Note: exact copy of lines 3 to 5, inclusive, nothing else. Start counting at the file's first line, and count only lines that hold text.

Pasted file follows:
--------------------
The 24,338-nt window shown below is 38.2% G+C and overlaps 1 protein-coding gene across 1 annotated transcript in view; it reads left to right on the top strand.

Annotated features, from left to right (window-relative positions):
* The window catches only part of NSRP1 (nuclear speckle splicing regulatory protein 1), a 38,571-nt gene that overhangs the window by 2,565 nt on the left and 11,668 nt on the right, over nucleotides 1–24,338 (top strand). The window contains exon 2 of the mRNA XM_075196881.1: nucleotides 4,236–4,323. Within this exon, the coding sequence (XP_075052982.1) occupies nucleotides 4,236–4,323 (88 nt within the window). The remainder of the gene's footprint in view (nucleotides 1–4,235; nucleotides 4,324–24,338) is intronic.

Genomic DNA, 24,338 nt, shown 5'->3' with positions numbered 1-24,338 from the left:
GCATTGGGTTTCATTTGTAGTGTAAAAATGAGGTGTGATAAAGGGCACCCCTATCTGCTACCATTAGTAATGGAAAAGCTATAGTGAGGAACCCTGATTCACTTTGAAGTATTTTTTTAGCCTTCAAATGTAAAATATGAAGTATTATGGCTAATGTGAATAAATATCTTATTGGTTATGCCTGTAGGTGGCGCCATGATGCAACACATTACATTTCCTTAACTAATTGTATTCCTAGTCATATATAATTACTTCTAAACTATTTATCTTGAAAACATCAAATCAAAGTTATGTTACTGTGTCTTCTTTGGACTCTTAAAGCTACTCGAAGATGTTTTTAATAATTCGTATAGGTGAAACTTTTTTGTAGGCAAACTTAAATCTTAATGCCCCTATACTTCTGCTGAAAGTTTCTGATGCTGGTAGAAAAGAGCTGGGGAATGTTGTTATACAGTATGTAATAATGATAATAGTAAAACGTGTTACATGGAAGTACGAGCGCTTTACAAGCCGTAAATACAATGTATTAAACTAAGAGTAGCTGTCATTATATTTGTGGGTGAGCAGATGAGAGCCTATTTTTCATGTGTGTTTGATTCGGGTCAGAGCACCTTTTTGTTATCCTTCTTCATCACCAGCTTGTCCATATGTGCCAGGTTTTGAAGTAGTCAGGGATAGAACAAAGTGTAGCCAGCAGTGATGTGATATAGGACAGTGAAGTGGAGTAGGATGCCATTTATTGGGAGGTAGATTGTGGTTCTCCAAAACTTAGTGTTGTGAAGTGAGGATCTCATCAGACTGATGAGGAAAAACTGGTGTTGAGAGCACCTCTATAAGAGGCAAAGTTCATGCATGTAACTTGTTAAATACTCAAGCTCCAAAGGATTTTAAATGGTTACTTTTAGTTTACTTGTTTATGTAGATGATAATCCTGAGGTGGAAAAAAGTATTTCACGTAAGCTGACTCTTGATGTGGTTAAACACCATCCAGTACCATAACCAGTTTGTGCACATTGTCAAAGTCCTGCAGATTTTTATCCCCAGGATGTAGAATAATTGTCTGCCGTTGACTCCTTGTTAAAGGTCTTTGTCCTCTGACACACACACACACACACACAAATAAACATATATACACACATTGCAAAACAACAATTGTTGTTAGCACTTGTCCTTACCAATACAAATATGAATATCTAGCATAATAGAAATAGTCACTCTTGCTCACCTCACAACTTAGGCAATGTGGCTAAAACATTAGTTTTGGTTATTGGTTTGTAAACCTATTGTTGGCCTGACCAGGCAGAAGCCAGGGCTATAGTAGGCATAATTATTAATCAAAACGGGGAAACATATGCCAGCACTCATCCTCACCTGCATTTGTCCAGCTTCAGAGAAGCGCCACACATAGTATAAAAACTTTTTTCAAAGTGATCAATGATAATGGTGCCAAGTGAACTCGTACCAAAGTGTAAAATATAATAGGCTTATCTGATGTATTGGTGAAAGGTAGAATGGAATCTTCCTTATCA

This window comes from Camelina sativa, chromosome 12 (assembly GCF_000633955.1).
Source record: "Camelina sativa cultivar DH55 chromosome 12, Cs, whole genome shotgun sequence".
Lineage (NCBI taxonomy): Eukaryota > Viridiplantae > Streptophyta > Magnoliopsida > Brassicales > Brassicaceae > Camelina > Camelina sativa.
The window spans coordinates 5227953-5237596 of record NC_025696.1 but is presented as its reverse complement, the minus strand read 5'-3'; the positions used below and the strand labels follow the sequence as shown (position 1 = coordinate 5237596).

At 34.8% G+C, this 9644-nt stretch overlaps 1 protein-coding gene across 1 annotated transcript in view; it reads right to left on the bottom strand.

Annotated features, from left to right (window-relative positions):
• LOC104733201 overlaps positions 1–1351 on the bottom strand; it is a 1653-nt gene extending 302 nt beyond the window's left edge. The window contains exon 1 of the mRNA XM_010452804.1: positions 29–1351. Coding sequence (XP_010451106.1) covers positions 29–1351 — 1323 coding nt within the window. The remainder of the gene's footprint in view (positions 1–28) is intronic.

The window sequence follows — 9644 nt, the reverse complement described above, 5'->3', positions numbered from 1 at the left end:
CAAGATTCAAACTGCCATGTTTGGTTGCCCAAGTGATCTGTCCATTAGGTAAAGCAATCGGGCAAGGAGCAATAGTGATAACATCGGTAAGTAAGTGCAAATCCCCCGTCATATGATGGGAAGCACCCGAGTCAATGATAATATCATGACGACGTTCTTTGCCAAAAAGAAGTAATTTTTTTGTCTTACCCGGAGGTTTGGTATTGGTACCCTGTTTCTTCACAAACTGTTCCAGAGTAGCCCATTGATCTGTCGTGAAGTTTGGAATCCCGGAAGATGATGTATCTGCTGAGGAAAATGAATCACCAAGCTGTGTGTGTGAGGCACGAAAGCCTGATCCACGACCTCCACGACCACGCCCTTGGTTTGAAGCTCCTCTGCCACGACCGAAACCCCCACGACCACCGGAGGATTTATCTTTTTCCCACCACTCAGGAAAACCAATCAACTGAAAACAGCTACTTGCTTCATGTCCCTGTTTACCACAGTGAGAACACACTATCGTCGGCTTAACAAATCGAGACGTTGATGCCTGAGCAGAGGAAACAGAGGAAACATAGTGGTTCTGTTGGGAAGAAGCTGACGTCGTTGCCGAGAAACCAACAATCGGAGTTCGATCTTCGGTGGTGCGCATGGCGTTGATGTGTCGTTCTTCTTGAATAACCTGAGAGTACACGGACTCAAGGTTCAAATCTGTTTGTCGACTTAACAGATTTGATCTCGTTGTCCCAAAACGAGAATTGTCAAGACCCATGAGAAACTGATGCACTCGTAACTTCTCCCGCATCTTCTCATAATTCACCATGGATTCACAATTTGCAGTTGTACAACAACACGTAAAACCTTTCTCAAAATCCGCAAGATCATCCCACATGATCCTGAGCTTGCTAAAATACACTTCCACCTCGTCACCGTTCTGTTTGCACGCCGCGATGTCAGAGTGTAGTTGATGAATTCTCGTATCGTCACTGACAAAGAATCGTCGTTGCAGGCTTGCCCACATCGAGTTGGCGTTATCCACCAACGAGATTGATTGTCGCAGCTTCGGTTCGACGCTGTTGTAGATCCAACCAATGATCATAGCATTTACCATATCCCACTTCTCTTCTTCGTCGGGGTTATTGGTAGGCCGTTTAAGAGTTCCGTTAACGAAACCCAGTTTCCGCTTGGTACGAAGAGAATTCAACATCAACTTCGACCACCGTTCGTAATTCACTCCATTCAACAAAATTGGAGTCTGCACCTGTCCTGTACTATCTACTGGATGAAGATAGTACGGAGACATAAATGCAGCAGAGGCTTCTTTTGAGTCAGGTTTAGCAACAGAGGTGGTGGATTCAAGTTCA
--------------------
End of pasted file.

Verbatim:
* The window catches only part of NSRP1 (nuclear speckle splicing regulatory protein 1), a 38,571-nt gene that overhangs the window by 2,565 nt on the left and 11,668 nt on the right, over nucleotides 1–24,338 (top strand). The window contains exon 2 of the mRNA XM_075196881.1: nucleotides 4,236–4,323. Within this exon, the coding sequence (XP_075052982.1) occupies nucleotides 4,236–4,323 (88 nt within the window). The remainder of the gene's footprint in view (nucleotides 1–4,235; nucleotides 4,324–24,338) is intronic.

Genomic DNA, 24,338 nt, shown 5'->3' with positions numbered 1-24,338 from the left:
GCATTGGGTTTCATTTGTAGTGTAAAAATGAGGTGTGATAAAGGGCACCCCTATCTGCTACCATTAGTAATGGAAAAGCTATAGTGAGGAACCCTGATTCACTTTGAAGTATTTTTTTAGCCTTCAAATGTAAAATATGAAGTATTATGGCTAATGTGAATAAATATCTTATTGGTTATGCCTGTAGGTGGCGCCATGATGCAACACATTACATTTCCTTAACTAATTGTATTCCTAGTCATATATAATTACTTCTAAACTATTTATCTTGAAAACATCAAATCAAAGTTATGTTACTGTGTCTTCTTTGGACTCTTAAAGCTACTCGAAGATGTTTTTAATAATTCGTATAGGTGAAACTTTTTTGTAGGCAAACTTAAATCTTAATGCCCCTATACTTCTGCTGAAAGTTTCTGATGCTGGTAGAAAAGAGCTGGGGAATGTTGTTATACAGTATGTAATAATGATAATAGTAAAACGTGTTACATGGAAGTACGAGCGCTTTACAAGCCGTAAATACAATGTATTAAACTAAGAGTAGCTGTCATTATATTTGTGGGTGAGCAGATGAGAGCCTATTTTTCATGTGTGTTTGATTCGGGTCAGAGCACCTTTTTGTTATCCTTCTTCATCACCAGCTTGTCCATATGTGCCAGGTTTTGAAGTAGTCAGGGATAGAACAAAGTGTAGCCAGCAGTGATGTGATATAGGACAGTGAAGTGGAGTAGGATGCCATTTATTGGGAGGTAGATTGTGGTTCTCCAAAACTTAGTGTTGTGAAGTGAGGATCTCATCAGACTGATGAGGAAAAACTGGTGTTGAGAGCACCTCTATAAGAGGCAAAGTTCATGCATGTAACTTGTTAAATACTCAAGCTCCAAAGGATTTTAAATGGTTACTTTTAGTTTACTTGTTTATGTAGATGATAATCCTGAGGTGGAAAAAAGTATTTCACGTAAGCTGACTCTTGATGTGGTTAAACACCATCCAGTACCATAACCAGTTTGTGCACATTGTCAAAGTCCTGCAGATTTTTATCCCCAGGATGTAGAATAATTGTCTGCCGTTGACTCCTTGTTAAAGGTCTTTGTCCTCTGACACACACACACACACACACAAATAAACATATATACACACATTGCAAAACAACAATTGTTGTTAGCACTTGTCCTTACCAATACAAATATGAATATCTAGCATAATAGAAATAGTCACTCTTGCTCACCTCACAACTTAGGCAATGTGGCTAAAACATTAGTTTTGGTTATTGGTTTGTAAACCTATTGTTGGCCTGACCAGGCAGAAGCCAGGGCTATAGTAGGCATAATTATTAATCAAAACGGGGAAACATATGCCAGCACTCATCCTCACCTGCATTTGTCCAGCTTCAGAGAAGCGCCACACATAGTATAAAAACTTTTTTCAAAGTGATCAATGATAATGGTGCCAAGTGAACTCGTACCAAAGTGTAAAATATAATAGGCTTATCTGATGTATTGGTGAAAGGTAGAATGGAATCTTCCTTATCA